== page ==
The first few days, we drove in our 1951 Chevrolet, and she pointed out the window to show me this and that landmark. Then one morning we walked. Down to the highway, watching the cars, and then across for another block. A right turn and fourteen blocks in a row, and by golly there was the school!
So it wasn’t long before I wanted a bicycle.
Some of the other boys had a bicycle. Linda Brown had a bicycle. I wanted a bicycle.
This year, one showed up at Christmas. There was only one problem. I couldn’t ride it.
I tried a few times. Fell over. Fell off. My mother tried to help me, to no avail. Fell over. Fell off.
Bicycle sat. Bummer.
Now about that time, my mother found a boyfriend named Pete. She was raising me alone, my father being long gone, and so in a way I was happy for her, even though it meant getting dressed up on Sundays and driving all the way to Bowie. Yes, Bowie is named after Jim Bowie, with the Bowie knife, that fought and died at the Alamo. And it’s way up the road from Henrietta. We had to drive for a long time, like a half an hour. Tedious it was.
His house sat beside a busy street, with a mulberry tree and a yellow dog to look at. His mother lived there, too. They had a television with Milton Berle and western movies and wrestling. My mother liked Milton Berle. I didn’t understand Milton Berle at all.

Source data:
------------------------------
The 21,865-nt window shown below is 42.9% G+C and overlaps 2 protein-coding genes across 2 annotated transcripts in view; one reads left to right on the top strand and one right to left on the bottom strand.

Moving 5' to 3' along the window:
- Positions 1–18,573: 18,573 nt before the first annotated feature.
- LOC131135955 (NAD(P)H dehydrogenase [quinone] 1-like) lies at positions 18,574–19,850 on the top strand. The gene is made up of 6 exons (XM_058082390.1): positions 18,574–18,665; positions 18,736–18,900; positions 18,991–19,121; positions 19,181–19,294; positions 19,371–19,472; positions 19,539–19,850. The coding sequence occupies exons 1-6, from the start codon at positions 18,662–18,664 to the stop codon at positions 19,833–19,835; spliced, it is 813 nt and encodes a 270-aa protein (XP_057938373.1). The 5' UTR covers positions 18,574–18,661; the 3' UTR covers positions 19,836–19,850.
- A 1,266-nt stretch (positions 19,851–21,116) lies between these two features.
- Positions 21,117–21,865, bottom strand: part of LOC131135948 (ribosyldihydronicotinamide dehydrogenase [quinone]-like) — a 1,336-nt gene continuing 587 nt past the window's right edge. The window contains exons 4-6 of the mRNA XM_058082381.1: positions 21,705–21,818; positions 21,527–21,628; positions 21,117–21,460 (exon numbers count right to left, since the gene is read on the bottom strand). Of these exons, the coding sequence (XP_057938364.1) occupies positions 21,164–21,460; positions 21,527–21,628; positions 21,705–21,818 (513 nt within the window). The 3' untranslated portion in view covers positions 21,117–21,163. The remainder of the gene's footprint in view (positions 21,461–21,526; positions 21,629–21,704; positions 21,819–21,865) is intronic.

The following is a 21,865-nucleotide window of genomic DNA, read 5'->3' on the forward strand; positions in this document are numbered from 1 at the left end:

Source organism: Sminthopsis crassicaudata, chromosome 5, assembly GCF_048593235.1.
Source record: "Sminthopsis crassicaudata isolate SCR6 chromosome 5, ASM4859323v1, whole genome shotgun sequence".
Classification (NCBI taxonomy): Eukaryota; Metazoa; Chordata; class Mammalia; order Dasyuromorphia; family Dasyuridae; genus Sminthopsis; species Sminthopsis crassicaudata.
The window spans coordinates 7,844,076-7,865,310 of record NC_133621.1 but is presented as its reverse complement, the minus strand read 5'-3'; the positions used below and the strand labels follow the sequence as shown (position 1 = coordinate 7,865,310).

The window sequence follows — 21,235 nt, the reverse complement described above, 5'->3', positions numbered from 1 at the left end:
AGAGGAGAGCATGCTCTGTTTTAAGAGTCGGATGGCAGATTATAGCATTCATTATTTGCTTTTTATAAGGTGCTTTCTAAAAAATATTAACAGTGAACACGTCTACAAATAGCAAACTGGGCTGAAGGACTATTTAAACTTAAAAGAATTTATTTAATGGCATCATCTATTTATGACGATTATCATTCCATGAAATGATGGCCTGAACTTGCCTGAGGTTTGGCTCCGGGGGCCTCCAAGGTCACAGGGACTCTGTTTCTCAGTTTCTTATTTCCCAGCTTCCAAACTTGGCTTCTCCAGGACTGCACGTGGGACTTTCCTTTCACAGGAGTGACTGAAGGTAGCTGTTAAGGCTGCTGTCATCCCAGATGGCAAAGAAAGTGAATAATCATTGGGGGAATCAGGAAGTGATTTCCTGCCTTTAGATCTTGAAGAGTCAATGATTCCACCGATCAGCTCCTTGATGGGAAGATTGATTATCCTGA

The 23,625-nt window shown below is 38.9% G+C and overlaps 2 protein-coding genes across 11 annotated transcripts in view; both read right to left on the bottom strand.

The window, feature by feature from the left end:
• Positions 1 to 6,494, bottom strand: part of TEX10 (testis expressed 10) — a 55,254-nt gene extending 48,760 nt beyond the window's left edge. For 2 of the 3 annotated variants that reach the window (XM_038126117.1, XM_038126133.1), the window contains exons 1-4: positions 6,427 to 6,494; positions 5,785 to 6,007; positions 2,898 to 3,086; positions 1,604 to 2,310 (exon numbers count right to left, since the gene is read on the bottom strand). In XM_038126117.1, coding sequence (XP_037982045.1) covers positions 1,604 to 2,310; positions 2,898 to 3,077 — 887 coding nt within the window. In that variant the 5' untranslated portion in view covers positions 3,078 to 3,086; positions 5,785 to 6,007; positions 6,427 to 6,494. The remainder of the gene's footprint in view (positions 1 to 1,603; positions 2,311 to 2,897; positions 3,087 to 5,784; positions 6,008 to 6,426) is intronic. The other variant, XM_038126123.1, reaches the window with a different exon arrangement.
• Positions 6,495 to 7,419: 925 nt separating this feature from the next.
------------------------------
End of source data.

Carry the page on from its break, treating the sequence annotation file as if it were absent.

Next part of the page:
My mother was very happy to go and visit Pete. He didn’t generally know what to say to me, didn’t take much interest. I suppose he had other things to think about. I realize now that going to Bowie was better from my mother’s point of view, because if they disappeared from view for an hour, there were no Henrietta neighbors to start talking.
But now and then Pete visited us in Henrietta, too. And he saw the bicycle. “Do you ride it a lot?” Embarassed, I shook my head.
“I can’t ride it,” I said.
“Why not?” he asked.
I shrugged my shoulders. I didn’t know why I couldn’t ride it. Other boys could, but I couldn’t. “I just fall off,” I said.
He looked at me. “Well, that might not be so difficult,” he said, “Do you want to be able to ride it?”
“Sure!” I said.
So he promised that he’d show me, next visit.
The following week, he came to see us in the morning. As promised, he showed me a trick he’d once used to learn to ride. We went out front, to the sidewalk and Uncle Doc’s lawn.
The trick was to place the right-side pedal forward and high, in the 2 o’clock position, looking from the right. Then you hold the handle bars and place your right foot on that pedal. You stand on that pedal while throwing your left leg over the seat.
Your weight on that pedal makes the bike move forward, and as you know it’s easier to balance on the bicycle once it’s moving. Only later did I figure out that it’s because the front wheel is mounted at an angle, so that when the bike tilts to the right, the wheel tends to turn slightly to the right because of the angle, meaning that the bike tends to move underneath you, which is helpful.
Pete held the back tire upright for the first couple of times. I fell off a little, but within a half-dozen attempts, I didn’t fall off! Not right away, anyway.
Pete laughed and laughed. Although I’d begun with worry and trepidation, now I laughed, too.
Ha ha ha ha ha!